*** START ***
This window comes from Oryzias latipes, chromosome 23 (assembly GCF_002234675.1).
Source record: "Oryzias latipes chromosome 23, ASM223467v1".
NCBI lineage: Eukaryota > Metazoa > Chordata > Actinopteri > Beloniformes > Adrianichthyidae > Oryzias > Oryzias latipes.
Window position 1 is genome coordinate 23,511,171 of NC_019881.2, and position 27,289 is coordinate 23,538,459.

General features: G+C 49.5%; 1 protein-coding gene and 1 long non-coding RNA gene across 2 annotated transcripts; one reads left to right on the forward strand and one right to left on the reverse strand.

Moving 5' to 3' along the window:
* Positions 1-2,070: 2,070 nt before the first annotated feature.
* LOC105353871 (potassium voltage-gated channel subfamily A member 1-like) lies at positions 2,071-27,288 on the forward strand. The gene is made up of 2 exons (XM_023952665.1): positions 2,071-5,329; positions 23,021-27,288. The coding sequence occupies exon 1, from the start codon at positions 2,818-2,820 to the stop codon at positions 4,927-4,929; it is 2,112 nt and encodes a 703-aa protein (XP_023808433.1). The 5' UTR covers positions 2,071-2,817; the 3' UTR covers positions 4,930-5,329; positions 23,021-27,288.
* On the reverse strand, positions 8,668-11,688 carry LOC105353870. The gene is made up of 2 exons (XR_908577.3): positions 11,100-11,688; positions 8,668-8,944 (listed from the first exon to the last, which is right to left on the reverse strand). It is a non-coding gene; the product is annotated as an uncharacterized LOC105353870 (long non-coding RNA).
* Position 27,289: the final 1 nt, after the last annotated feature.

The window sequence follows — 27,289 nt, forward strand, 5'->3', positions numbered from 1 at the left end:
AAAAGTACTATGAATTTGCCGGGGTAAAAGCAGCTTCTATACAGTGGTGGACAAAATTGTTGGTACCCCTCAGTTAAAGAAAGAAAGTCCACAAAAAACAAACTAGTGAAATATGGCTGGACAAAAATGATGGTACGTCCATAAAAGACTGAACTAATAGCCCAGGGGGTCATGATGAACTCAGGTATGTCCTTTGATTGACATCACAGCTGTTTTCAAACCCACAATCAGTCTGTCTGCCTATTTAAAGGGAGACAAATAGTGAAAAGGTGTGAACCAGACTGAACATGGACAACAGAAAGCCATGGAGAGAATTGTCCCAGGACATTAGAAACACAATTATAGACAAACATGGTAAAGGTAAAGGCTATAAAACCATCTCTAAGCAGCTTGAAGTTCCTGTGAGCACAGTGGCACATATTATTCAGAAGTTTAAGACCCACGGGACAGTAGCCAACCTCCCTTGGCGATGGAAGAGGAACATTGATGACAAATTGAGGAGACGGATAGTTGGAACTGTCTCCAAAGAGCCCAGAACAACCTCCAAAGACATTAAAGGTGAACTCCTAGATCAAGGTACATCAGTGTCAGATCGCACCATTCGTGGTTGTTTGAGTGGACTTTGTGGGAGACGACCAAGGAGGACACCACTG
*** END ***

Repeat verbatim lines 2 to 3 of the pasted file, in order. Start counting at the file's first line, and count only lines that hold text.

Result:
Source record: "Oryzias latipes chromosome 23, ASM223467v1".
NCBI lineage: Eukaryota > Metazoa > Chordata > Actinopteri > Beloniformes > Adrianichthyidae > Oryzias > Oryzias latipes.